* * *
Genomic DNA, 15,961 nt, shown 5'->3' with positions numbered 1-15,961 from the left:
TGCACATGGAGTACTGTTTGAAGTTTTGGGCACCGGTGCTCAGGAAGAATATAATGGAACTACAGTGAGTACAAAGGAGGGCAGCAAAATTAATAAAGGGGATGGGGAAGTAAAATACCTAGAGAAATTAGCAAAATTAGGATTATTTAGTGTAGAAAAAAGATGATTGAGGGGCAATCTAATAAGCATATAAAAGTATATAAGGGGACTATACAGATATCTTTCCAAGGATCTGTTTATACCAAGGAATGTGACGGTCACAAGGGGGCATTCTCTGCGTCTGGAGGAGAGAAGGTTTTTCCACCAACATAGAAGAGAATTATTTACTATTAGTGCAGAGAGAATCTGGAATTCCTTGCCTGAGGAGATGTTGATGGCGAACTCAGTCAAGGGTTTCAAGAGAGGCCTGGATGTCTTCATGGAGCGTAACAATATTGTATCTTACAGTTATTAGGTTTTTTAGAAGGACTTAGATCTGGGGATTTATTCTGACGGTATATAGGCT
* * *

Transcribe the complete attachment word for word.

Genomic DNA, 15,961 nt, shown 5'->3' with positions numbered 1-15,961 from the left:
TGCACATGGAGTACTGTTTGAAGTTTTGGGCACCGGTGCTCAGGAAGAATATAATGGAACTACAGTGAGTACAAAGGAGGGCAGCAAAATTAATAAAGGGGATGGGGAAGTAAAATACCTAGAGAAATTAGCAAAATTAGGATTATTTAGTGTAGAAAAAAGATGATTGAGGGGCAATCTAATAAGCATATAAAAGTATATAAGGGGACTATACAGATATCTTTCCAAGGATCTGTTTATACCAAGGAATGTGACGGTCACAAGGGGGCATTCTCTGCGTCTGGAGGAGAGAAGGTTTTTCCACCAACATAGAAGAGAATTATTTACTATTAGTGCAGAGAGAATCTGGAATTCCTTGCCTGAGGAGATGTTGATGGCGAACTCAGTCAAGGGTTTCAAGAGAGGCCTGGATGTCTTCATGGAGCGTAACAATATTGTATCTTACAGTTATTAGGTTTTTTAGAAGGACTTAGATCTGGGGATTTATTCTGACGGTATATAGGCT